In advance of Thursday evening’s Growing Spaces meeting at the Library Lecture Room, let’s take a quick look at some of the possible solutions to your food growing problems that we might be able to help deliver:
Lack of Space
Many houses in New Mills only have small yards or gardens, and within these there’s competition for space between catering for children, pets or washing, and the conditions may not be conducive due to shading or poor soils. If you recognise this problem you’re probably unlikely to be able to become completely self-sufficient, but then this is rarely the aim for most people. If you can grow even a limited selection of a few carefully chosen plants then you will experience the fundamental satisfaction of producing your own food, as well as making an important, even if limited, contribution to reclaiming better, healthier food, with lower carbon emissions, lower pollution, less waste and in all likelihood, a better taste.
The chances of getting an allotment soon are, for most people, as slim as a green bean. You may not want the demanding task of cultivating such a large space at a distance from your house anyway. The obvious way to tackle this problem then is to make best use of the space you have. This may be through wall or window boxes, window-ledges inside and out, pots and other containers. You can move these about to provide a flexible space and to tackle shading, and have control over the soil used. Various products can help keep the soil moist, from regular watering to gel granules, mulch, plastic bottle watering adapters through to fully automated watering systems. You can choose what you grow carefully to ensure the plants you choose are adapted to thrive in these conditions and preferably can save you some money compared to supermarket produce; there is a wide range, from herbs to fruit trees. There are even new types of fruit trees available which just grow vertically, taking up no more than 18” diameter – small enough for just about any garden.
There are other ways you might be interested in: one option is to start a community garden in a bit of otherwise unused public space. You can see these in many town and city centres these days, including not just the widely known Incredible Edible Todmorden, but less ambitious projects such as the New Mills Community Orchards, down to the veg planters in Piccadilly Basin or Levenshulme.
Or you could join up for a landshare scheme, where someone with a garden or land they cannot look after is matched up with someone who wants land to cultivate. There’s no need to set anything new up here, Channel 4’s Landshare scheme http://www.landshare.net/ already exists to fill this gap, and may just need significant local publicity.
Lack of Time
The trick here is to grow undemanding plants that tolerate some neglect and don’t produce a bumper crop all at once. Many herbs are ideal, but there’s plenty of easy vegetables as well, such as leeks and spinach. Even better are more traditional perennial ‘forest garden’ plants that come every year, such as Good King Henry or currant bushes.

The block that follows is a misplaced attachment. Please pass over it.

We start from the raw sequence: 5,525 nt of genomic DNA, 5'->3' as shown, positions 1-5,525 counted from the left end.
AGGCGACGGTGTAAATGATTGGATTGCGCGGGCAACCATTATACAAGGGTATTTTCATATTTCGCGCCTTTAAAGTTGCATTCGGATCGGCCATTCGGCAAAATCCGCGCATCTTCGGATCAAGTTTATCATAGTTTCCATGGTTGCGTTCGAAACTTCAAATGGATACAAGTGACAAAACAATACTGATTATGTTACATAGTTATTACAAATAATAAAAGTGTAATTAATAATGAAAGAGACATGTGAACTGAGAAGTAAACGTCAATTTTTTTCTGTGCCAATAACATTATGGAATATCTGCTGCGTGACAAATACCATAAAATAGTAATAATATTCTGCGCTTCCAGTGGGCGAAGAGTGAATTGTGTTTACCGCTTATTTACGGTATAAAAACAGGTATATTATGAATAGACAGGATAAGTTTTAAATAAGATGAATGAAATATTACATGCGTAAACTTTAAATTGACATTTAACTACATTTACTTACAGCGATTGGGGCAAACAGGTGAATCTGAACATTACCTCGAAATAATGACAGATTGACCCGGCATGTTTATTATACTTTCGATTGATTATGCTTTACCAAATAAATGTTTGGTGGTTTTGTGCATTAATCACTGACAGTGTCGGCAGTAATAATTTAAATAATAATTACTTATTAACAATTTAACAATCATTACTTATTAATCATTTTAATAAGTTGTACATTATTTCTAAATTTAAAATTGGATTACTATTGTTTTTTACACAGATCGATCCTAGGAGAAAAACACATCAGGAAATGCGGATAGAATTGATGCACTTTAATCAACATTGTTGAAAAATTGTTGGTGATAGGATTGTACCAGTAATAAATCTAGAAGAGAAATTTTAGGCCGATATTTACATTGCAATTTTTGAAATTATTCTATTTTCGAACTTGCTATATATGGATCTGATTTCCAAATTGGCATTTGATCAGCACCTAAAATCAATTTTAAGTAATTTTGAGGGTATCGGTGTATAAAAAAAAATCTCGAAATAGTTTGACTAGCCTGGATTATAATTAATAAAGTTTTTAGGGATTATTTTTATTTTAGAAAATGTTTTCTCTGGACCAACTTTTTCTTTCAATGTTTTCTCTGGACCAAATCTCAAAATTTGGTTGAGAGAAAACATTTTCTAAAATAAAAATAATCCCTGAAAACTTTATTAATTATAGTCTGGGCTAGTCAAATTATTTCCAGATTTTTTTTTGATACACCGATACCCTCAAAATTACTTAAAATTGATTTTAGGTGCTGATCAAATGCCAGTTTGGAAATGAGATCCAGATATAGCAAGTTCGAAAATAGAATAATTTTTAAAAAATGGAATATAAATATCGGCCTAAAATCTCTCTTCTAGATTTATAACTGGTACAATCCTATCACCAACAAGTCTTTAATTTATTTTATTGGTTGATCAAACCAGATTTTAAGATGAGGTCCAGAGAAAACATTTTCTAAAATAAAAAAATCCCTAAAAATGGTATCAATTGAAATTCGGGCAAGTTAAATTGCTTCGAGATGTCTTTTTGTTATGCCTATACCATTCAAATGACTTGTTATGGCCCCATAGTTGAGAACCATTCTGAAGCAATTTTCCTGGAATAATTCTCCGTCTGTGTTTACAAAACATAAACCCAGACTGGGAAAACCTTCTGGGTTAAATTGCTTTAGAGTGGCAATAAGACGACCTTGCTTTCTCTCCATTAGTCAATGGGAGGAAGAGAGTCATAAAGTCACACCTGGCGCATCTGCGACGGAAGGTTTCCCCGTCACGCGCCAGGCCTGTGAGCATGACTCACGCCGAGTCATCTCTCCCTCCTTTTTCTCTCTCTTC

Lack of Cash
Certainly if you visit the garden centre the array of materials, tools and seeds can seem overwhelming. But it’s quite possible and practical to make growing your own food save you money if you know how, as much of the kit isn’t essential. Should we be looking to create free ‘starter kits’ to grow easy crops to reduce the risk and increase confidence, maybe? Coupled with better advice, this could unlock growing your own food to many more people.
Don’t Know How
All the above solutions require some knowledge to be really successful. Local knowledge, of suitable crop types and conditions, is even better. There’s loads of this around from experienced gardeners and allotment holders, but you may need to be able to learn from them more easily, or be given the confidence to try things yourself. Alternatively it may the cooking part that you have doubts about; do you need some really good recipes or better cooking skills to get the best out of your produce?
Over To You…
This isn’t a comprehensive list of solutions. Some might appeal to you more than others. You probably have other ideas, or other problems we haven’t addressed. That’s what Thursday’s meeting is about – we want to know what you’d like to do, and what’s stopping you. Then we can decide what we can do about it. We want to leave after the meeting with some practical ideas, and fill people with enough enthusiasm to help deliver them. Let’s make it happen!
See you Thursday, 7:30pm !
(If you can’t get to the meeting, but are interested in the project, send us your thoughts at email@example.com; we’d love to hear from you!)